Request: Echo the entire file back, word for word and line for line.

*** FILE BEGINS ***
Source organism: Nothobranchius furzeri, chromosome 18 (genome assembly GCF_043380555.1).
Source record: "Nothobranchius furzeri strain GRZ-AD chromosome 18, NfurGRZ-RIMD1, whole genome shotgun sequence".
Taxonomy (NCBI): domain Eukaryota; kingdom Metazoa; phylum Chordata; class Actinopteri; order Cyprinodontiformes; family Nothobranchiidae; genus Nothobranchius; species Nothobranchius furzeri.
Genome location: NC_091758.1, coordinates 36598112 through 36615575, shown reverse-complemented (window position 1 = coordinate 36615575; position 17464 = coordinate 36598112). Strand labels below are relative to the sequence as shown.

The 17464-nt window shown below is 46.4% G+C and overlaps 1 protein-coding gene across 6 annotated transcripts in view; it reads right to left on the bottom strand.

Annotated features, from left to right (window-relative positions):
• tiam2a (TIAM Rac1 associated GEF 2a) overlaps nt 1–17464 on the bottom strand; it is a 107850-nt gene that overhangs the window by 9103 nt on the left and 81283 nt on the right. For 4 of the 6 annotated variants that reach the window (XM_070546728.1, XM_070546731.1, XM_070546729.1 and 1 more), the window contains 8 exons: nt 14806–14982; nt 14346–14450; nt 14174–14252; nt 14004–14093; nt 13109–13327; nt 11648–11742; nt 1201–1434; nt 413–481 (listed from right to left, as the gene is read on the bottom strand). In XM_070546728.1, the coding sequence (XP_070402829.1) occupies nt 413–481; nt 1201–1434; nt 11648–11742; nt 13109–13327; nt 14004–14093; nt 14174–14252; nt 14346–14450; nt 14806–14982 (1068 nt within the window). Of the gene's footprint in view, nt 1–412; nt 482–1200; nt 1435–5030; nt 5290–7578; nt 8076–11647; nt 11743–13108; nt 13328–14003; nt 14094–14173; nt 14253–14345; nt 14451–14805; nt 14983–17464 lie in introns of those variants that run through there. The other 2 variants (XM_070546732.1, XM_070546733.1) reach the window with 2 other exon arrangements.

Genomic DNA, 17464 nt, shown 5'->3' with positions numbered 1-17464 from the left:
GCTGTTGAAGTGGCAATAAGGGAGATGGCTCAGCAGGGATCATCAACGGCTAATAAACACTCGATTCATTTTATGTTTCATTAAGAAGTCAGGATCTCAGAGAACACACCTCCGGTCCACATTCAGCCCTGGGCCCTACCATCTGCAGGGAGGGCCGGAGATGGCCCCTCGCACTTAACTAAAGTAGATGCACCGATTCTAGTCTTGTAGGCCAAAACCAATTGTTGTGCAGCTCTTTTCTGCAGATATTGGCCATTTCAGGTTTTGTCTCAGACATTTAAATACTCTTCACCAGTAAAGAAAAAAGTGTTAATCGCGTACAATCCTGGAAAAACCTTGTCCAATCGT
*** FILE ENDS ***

Source organism: Nothobranchius furzeri, chromosome 18 (genome assembly GCF_043380555.1).
Source record: "Nothobranchius furzeri strain GRZ-AD chromosome 18, NfurGRZ-RIMD1, whole genome shotgun sequence".
Taxonomy (NCBI): domain Eukaryota; kingdom Metazoa; phylum Chordata; class Actinopteri; order Cyprinodontiformes; family Nothobranchiidae; genus Nothobranchius; species Nothobranchius furzeri.
Genome location: NC_091758.1, coordinates 36598112 through 36615575, shown reverse-complemented (window position 1 = coordinate 36615575; position 17464 = coordinate 36598112). Strand labels below are relative to the sequence as shown.

The 17464-nt window shown below is 46.4% G+C and overlaps 1 protein-coding gene across 6 annotated transcripts in view; it reads right to left on the bottom strand.

Annotated features, from left to right (window-relative positions):
• tiam2a (TIAM Rac1 associated GEF 2a) overlaps nt 1–17464 on the bottom strand; it is a 107850-nt gene that overhangs the window by 9103 nt on the left and 81283 nt on the right. For 4 of the 6 annotated variants that reach the window (XM_070546728.1, XM_070546731.1, XM_070546729.1 and 1 more), the window contains 8 exons: nt 14806–14982; nt 14346–14450; nt 14174–14252; nt 14004–14093; nt 13109–13327; nt 11648–11742; nt 1201–1434; nt 413–481 (listed from right to left, as the gene is read on the bottom strand). In XM_070546728.1, the coding sequence (XP_070402829.1) occupies nt 413–481; nt 1201–1434; nt 11648–11742; nt 13109–13327; nt 14004–14093; nt 14174–14252; nt 14346–14450; nt 14806–14982 (1068 nt within the window). Of the gene's footprint in view, nt 1–412; nt 482–1200; nt 1435–5030; nt 5290–7578; nt 8076–11647; nt 11743–13108; nt 13328–14003; nt 14094–14173; nt 14253–14345; nt 14451–14805; nt 14983–17464 lie in introns of those variants that run through there. The other 2 variants (XM_070546732.1, XM_070546733.1) reach the window with 2 other exon arrangements.

Genomic DNA, 17464 nt, shown 5'->3' with positions numbered 1-17464 from the left:
GCTGTTGAAGTGGCAATAAGGGAGATGGCTCAGCAGGGATCATCAACGGCTAATAAACACTCGATTCATTTTATGTTTCATTAAGAAGTCAGGATCTCAGAGAACACACCTCCGGTCCACATTCAGCCCTGGGCCCTACCATCTGCAGGGAGGGCCGGAGATGGCCCCTCGCACTTAACTAAAGTAGATGCACCGATTCTAGTCTTGTAGGCCAAAACCAATTGTTGTGCAGCTCTTTTCTGCAGATATTGGCCATTTCAGGTTTTGTCTCAGACATTTAAATACTCTTCACCAGTAAAGAAAAAAGTGTTAATCGCGTACAATCCTGGAAAAACCTTGTCCAATCGT